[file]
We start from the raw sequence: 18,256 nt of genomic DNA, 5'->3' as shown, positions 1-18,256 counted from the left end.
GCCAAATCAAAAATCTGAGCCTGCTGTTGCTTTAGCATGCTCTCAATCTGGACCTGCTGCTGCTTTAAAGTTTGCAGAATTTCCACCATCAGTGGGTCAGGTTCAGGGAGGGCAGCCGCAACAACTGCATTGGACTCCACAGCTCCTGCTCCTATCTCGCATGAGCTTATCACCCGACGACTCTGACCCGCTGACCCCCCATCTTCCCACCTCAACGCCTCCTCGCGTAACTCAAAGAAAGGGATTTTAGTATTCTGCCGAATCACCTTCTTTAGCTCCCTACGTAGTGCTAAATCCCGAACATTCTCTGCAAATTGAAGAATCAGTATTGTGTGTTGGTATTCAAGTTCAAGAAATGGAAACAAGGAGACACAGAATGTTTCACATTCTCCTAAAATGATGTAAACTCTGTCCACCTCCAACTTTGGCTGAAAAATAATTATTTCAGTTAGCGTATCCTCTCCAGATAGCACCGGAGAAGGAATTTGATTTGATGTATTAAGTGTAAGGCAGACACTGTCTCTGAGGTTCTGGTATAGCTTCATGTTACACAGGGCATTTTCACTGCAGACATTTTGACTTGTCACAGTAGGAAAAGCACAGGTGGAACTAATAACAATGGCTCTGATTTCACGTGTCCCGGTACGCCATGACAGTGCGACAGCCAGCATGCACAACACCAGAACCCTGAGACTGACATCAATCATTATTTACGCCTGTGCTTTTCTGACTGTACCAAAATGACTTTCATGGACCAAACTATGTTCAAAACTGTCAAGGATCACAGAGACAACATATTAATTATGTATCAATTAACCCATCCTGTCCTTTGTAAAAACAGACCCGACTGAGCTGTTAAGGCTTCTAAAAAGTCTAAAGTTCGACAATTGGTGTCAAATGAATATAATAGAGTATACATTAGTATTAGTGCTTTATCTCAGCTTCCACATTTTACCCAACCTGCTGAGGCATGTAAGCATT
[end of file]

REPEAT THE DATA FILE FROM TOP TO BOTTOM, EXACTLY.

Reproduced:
We start from the raw sequence: 18,256 nt of genomic DNA, 5'->3' as shown, positions 1-18,256 counted from the left end.
GCCAAATCAAAAATCTGAGCCTGCTGTTGCTTTAGCATGCTCTCAATCTGGACCTGCTGCTGCTTTAAAGTTTGCAGAATTTCCACCATCAGTGGGTCAGGTTCAGGGAGGGCAGCCGCAACAACTGCATTGGACTCCACAGCTCCTGCTCCTATCTCGCATGAGCTTATCACCCGACGACTCTGACCCGCTGACCCCCCATCTTCCCACCTCAACGCCTCCTCGCGTAACTCAAAGAAAGGGATTTTAGTATTCTGCCGAATCACCTTCTTTAGCTCCCTACGTAGTGCTAAATCCCGAACATTCTCTGCAAATTGAAGAATCAGTATTGTGTGTTGGTATTCAAGTTCAAGAAATGGAAACAAGGAGACACAGAATGTTTCACATTCTCCTAAAATGATGTAAACTCTGTCCACCTCCAACTTTGGCTGAAAAATAATTATTTCAGTTAGCGTATCCTCTCCAGATAGCACCGGAGAAGGAATTTGATTTGATGTATTAAGTGTAAGGCAGACACTGTCTCTGAGGTTCTGGTATAGCTTCATGTTACACAGGGCATTTTCACTGCAGACATTTTGACTTGTCACAGTAGGAAAAGCACAGGTGGAACTAATAACAATGGCTCTGATTTCACGTGTCCCGGTACGCCATGACAGTGCGACAGCCAGCATGCACAACACCAGAACCCTGAGACTGACATCAATCATTATTTACGCCTGTGCTTTTCTGACTGTACCAAAATGACTTTCATGGACCAAACTATGTTCAAAACTGTCAAGGATCACAGAGACAACATATTAATTATGTATCAATTAACCCATCCTGTCCTTTGTAAAAACAGACCCGACTGAGCTGTTAAGGCTTCTAAAAAGTCTAAAGTTCGACAATTGGTGTCAAATGAATATAATAGAGTATACATTAGTATTAGTGCTTTATCTCAGCTTCCACATTTTACCCAACCTGCTGAGGCATGTAAGCATT